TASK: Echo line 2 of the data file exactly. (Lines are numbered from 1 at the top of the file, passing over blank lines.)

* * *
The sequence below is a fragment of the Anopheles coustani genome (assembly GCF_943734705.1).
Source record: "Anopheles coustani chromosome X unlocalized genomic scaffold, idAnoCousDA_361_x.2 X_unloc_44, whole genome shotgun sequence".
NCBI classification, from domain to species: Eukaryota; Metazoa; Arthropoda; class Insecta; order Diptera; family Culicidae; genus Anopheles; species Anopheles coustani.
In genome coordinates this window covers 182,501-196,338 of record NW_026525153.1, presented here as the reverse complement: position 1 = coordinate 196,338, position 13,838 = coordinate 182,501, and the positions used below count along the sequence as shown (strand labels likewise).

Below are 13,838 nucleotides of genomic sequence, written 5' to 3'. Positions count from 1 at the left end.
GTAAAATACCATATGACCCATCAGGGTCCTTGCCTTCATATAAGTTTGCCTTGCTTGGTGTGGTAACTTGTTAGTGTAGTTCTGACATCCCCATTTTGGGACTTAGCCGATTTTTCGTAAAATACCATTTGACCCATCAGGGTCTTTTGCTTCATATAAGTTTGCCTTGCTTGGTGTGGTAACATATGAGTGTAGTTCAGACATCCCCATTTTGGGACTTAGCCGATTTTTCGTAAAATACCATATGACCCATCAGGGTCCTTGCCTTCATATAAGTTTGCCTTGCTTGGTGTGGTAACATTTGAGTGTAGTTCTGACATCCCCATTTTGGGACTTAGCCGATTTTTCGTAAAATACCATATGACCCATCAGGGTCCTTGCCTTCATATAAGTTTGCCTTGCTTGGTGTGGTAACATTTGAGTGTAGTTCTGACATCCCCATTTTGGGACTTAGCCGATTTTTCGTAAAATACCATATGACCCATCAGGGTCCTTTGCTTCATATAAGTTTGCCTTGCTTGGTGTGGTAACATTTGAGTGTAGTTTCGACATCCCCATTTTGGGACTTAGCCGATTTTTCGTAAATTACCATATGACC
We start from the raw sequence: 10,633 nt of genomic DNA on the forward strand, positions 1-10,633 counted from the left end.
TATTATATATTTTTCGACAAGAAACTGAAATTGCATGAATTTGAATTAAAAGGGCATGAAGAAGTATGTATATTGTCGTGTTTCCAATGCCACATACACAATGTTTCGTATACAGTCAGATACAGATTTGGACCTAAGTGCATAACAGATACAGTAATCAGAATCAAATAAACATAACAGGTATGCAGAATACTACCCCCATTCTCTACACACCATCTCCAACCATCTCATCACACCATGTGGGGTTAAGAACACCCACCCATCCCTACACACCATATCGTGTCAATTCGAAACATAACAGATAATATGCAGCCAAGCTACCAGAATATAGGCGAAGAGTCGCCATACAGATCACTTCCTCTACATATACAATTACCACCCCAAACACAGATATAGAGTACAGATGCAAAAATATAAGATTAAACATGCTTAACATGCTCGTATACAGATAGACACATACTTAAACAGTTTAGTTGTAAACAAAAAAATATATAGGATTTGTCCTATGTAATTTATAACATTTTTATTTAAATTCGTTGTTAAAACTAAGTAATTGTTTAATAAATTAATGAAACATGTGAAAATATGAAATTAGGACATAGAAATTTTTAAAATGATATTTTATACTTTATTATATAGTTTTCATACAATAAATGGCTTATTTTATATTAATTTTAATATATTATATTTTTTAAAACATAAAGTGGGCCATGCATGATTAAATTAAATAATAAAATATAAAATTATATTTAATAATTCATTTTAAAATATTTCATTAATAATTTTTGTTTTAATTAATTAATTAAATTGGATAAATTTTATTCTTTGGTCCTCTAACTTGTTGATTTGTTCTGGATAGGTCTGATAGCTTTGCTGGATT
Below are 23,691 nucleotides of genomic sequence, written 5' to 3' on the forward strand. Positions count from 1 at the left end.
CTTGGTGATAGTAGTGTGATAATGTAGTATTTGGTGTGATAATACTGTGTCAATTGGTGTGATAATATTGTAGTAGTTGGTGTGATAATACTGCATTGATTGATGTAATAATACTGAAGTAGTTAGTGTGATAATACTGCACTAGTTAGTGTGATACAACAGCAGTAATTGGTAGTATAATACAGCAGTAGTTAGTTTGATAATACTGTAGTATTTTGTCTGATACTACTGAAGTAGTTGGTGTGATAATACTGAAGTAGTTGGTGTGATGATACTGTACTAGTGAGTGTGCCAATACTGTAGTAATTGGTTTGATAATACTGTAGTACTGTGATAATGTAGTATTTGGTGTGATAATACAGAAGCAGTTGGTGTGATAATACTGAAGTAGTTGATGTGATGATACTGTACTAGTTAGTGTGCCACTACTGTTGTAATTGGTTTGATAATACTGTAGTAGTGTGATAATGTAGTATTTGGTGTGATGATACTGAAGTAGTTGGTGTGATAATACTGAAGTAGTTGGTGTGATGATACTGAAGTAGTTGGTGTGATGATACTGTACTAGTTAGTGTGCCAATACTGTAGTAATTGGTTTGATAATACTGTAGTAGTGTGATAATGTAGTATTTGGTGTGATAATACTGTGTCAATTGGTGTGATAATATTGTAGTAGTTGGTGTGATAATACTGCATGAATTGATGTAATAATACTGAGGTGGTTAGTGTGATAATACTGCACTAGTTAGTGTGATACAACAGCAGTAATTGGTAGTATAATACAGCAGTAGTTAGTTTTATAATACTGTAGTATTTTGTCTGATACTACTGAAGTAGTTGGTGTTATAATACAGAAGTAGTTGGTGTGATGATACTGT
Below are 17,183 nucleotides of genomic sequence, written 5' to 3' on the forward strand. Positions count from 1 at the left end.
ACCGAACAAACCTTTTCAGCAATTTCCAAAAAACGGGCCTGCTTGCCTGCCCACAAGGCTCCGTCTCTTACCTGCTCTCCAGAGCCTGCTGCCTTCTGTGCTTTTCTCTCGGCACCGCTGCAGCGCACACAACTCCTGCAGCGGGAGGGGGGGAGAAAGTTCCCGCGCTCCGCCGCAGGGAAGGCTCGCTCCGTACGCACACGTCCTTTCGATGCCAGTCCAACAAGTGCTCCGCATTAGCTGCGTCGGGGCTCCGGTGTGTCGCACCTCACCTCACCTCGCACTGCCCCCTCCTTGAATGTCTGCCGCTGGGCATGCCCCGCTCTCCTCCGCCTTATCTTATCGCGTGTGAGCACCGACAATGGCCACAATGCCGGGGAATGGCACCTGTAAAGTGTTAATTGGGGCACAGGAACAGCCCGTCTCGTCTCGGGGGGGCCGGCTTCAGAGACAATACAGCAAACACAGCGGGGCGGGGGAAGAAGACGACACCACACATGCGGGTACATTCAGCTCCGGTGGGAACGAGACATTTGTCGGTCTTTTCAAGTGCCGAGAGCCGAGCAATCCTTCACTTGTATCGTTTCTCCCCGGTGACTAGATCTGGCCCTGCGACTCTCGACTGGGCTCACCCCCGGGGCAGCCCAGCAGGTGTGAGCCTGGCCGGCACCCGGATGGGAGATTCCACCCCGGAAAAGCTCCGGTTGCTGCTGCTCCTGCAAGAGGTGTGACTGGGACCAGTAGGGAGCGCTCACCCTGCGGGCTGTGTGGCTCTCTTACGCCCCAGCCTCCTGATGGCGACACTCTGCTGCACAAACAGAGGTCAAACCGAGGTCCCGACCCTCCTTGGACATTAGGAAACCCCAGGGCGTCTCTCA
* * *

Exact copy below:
Source record: "Anopheles coustani chromosome X unlocalized genomic scaffold, idAnoCousDA_361_x.2 X_unloc_44, whole genome shotgun sequence".